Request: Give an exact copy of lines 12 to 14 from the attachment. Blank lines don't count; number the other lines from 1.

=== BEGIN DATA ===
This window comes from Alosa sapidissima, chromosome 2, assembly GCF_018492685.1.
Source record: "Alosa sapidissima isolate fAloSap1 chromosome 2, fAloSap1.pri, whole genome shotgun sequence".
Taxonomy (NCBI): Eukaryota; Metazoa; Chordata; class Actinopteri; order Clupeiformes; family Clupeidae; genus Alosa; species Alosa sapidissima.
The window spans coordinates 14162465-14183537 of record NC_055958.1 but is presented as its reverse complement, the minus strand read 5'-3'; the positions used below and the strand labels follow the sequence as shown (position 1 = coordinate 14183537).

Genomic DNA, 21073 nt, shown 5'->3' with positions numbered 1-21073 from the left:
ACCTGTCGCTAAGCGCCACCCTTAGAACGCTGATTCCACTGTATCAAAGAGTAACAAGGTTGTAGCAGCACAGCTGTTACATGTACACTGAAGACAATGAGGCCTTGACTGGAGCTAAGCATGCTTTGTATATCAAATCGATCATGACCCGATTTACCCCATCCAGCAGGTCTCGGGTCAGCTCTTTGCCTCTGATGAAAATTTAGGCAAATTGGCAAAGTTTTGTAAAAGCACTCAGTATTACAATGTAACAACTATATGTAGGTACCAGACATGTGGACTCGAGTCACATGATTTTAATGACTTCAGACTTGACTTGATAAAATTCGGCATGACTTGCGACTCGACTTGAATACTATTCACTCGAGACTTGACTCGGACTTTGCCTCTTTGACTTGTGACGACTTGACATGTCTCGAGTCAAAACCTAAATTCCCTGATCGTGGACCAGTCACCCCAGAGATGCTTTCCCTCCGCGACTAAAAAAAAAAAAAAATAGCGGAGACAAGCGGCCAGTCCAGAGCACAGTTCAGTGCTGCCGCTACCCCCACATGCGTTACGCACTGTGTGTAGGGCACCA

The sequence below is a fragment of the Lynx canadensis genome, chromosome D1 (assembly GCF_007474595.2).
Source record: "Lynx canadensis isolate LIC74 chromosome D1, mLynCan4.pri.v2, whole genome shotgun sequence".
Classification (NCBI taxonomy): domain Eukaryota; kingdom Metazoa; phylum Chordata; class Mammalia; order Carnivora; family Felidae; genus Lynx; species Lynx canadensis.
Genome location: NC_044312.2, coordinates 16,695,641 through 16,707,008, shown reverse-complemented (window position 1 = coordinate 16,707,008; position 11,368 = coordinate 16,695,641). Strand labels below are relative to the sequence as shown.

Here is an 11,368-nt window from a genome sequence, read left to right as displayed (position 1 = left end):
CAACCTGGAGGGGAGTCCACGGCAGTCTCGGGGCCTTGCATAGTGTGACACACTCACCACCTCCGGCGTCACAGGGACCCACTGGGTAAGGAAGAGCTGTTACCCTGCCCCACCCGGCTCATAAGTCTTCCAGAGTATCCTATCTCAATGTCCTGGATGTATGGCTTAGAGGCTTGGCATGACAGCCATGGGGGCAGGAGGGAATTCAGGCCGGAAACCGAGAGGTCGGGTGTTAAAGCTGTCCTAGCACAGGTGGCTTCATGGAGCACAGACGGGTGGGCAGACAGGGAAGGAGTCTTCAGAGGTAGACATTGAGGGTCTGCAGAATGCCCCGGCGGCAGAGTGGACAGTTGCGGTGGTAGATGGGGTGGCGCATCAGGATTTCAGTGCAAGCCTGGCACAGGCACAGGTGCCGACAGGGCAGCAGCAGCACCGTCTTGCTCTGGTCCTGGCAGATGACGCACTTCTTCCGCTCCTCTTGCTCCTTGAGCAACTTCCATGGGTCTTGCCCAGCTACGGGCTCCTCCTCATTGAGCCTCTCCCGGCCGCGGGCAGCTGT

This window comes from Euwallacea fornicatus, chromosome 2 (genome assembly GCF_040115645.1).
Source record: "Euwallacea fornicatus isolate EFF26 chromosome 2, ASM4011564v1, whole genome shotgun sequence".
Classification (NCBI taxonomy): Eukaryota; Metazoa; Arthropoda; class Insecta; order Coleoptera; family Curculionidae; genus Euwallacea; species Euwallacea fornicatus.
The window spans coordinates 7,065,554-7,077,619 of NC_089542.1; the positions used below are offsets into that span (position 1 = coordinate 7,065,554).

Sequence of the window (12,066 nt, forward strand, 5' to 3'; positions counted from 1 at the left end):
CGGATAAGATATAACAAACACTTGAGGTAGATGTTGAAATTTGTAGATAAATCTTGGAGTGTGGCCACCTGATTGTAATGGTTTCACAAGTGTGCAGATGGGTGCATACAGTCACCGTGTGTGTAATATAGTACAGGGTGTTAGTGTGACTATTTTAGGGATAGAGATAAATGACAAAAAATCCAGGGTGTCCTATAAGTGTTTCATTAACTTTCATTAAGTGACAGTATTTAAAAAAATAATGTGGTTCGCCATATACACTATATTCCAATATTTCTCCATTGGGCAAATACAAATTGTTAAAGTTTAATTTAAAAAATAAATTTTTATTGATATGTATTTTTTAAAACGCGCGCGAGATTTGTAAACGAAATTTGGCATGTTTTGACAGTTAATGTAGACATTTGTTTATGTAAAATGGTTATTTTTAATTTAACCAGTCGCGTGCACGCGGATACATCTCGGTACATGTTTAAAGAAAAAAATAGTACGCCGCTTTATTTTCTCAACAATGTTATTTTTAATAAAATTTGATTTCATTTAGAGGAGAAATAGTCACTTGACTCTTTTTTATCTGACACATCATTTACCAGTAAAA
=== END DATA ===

CAACCTGGAGGGGAGTCCACGGCAGTCTCGGGGCCTTGCATAGTGTGACACACTCACCACCTCCGGCGTCACAGGGACCCACTGGGTAAGGAAGAGCTGTTACCCTGCCCCACCCGGCTCATAAGTCTTCCAGAGTATCCTATCTCAATGTCCTGGATGTATGGCTTAGAGGCTTGGCATGACAGCCATGGGGGCAGGAGGGAATTCAGGCCGGAAACCGAGAGGTCGGGTGTTAAAGCTGTCCTAGCACAGGTGGCTTCATGGAGCACAGACGGGTGGGCAGACAGGGAAGGAGTCTTCAGAGGTAGACATTGAGGGTCTGCAGAATGCCCCGGCGGCAGAGTGGACAGTTGCGGTGGTAGATGGGGTGGCGCATCAGGATTTCAGTGCAAGCCTGGCACAGGCACAGGTGCCGACAGGGCAGCAGCAGCACCGTCTTGCTCTGGTCCTGGCAGATGACGCACTTCTTCCGCTCCTCTTGCTCCTTGAGCAACTTCCATGGGTCTTGCCCAGCTACGGGCTCCTCCTCATTGAGCCTCTCCCGGCCGCGGGCAGCTGT

This window comes from Euwallacea fornicatus, chromosome 2 (genome assembly GCF_040115645.1).
Source record: "Euwallacea fornicatus isolate EFF26 chromosome 2, ASM4011564v1, whole genome shotgun sequence".